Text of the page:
Verse 3 tells us that the Messiah is one that will be of quick (or, spiritual) understanding. He will not judge by the seeing of His eyes nor reprove after the hearing of His ears. This is an attribute of discernment every believer should cultivate. Proverbs 18:13 tells us that a fool answers a matter before he hears it. Just because something looks a certain way or something is said about a certain person or their activity we need to be discerning and withhold our opinion until we have gotten the mind of God. When the Gentile question was being settled among the elders at Jerusalem the report was that:
[Act 15:28 KJV] 28 For it seemed good to the Holy Ghost, and to us, to lay upon you no greater burden than these necessary things;
Notice that they didn’t just consult among themselves. They determined what seemed good to the Holy Ghost. Seek the mind of God. Choose to have no opinion until you have gotten the mind of God on any matter that is before you. Never allow yourself to be goaded into action as those who brought Jesus the woman taken in adultery in John 8. You will recall that they burst into the crowd and threw the adulteress on the ground before Jesus claiming in verse 4 that she had been caught in the very act. Jesus didn’t respond at first. He knelt down and wrote on the ground until after a time challenged them regarding their own sins, resulting in the woman’s life being spared. Learn to judge righteous judgment. Learn to go down inside and commune with your own spirit and the spirit of God even when being pressured to act by outside forces.
9 They shall not hurt nor destroy in all my holy mountain: for the earth shall be full of the knowledge of the LORD, as the waters cover the sea. 10 And in that day there shall be a root of Jesse, which shall stand for an ensign of the people; to it shall the Gentiles seek: and his rest shall be glorious. 11 And it shall come to pass in that day, [that] the Lord shall set his hand again the second time to recover the remnant of his people, which shall be left, from Assyria, and from Egypt, and from Pathros, and from Cush, and from Elam, and from Shinar, and from Hamath, and from the islands of the sea. 12 And he shall set up an ensign for the nations, and shall assemble the outcasts of Israel, and gather together the dispersed of Judah from the four corners of the earth. 13 The envy also of Ephraim shall depart, and the adversaries of Judah shall be cut off: Ephraim shall not envy Judah, and Judah shall not vex Ephraim. 14 But they shall fly upon the shoulders of the Philistines toward the west; they shall spoil them of the east together: they shall lay their hand upon Edom and Moab; and the children of Ammon shall obey them. 15 And the LORD shall utterly destroy the tongue of the Egyptian sea; and with his mighty wind shall he shake his hand over the river, and shall smite it in the seven streams, and make [men] go over dryshod. 16 And there shall be an highway for the remnant of his people, which shall be left, from Assyria; like as it was to Israel in the day that he came up out of the land of Egypt.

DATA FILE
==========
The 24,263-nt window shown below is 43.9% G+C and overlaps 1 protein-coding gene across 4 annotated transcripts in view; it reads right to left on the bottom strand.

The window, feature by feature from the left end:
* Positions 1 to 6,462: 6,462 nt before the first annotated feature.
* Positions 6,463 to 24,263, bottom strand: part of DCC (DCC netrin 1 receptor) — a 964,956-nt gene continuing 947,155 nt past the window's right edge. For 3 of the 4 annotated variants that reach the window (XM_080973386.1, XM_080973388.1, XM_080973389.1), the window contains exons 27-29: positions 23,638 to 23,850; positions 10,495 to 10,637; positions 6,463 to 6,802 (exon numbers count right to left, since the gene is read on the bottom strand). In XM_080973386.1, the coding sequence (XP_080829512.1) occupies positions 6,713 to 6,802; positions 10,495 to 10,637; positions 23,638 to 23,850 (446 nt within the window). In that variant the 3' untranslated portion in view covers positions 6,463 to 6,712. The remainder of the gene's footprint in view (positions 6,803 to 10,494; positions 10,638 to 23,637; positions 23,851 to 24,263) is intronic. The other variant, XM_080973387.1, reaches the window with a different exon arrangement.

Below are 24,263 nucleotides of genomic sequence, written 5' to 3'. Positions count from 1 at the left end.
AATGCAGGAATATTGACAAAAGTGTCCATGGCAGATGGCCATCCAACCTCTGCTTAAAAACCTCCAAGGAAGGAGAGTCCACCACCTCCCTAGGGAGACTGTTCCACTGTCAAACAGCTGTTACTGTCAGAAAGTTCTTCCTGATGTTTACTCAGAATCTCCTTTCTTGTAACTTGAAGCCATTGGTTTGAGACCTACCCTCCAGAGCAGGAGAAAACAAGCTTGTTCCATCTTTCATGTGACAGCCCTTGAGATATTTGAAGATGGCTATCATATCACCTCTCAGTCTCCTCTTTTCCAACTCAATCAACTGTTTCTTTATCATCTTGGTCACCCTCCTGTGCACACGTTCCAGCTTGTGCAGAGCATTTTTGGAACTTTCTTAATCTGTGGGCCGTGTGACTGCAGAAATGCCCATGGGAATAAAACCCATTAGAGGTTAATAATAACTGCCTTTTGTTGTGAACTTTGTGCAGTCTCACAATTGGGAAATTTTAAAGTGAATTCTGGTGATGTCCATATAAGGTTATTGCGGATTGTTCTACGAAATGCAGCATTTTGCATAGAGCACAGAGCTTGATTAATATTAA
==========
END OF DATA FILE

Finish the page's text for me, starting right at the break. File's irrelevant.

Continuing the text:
The remainder of the chapter goes on to describe the character of the millennial reign of Christ. The lion shall lay down with the lamb. The bear and the cow will feed together. This is not just poetic metaphor. This speaks of the physical reign of Jesus on the earth when even natural predators will become herbivories in their habits and live in harmony with their former prey. Verse 9 tells us that “they shall not hurt nor destroy in all my holy mountain: for the earth shall be full of the knowledge of the Lord, as the waters cover the sea…” We may not see all the earth covered with the knowledge of God now but what about us? Many times people think of a person full of God as someone who pronounces judgment on the offenders and makes everyone uncomfortable by their scrutinizing gaze. That is not the character of what we see described in this chapter. The earth may not be full of God but we in ourselves can be full of God. We can be a person who has no destruction in their heart, who takes no pleasure in the demise of the wicked. How enters into the rest that verse 10 says is found in the gloriousness of God.
In verse 11-12 we see that the Messianic kingdom will be one in which the remand of God’s people shall be recovered. Let that be the nature of your own personality in Christ. Be one not that tears down or destroys but rather one that seeks out and recovers that which is about to falter and fail. This is the nature of God and the nature of Christ and it should be the character of every Christian who claims to know who God is and to live out their lives under the influence of His Spirit and the Seven Spirits of God.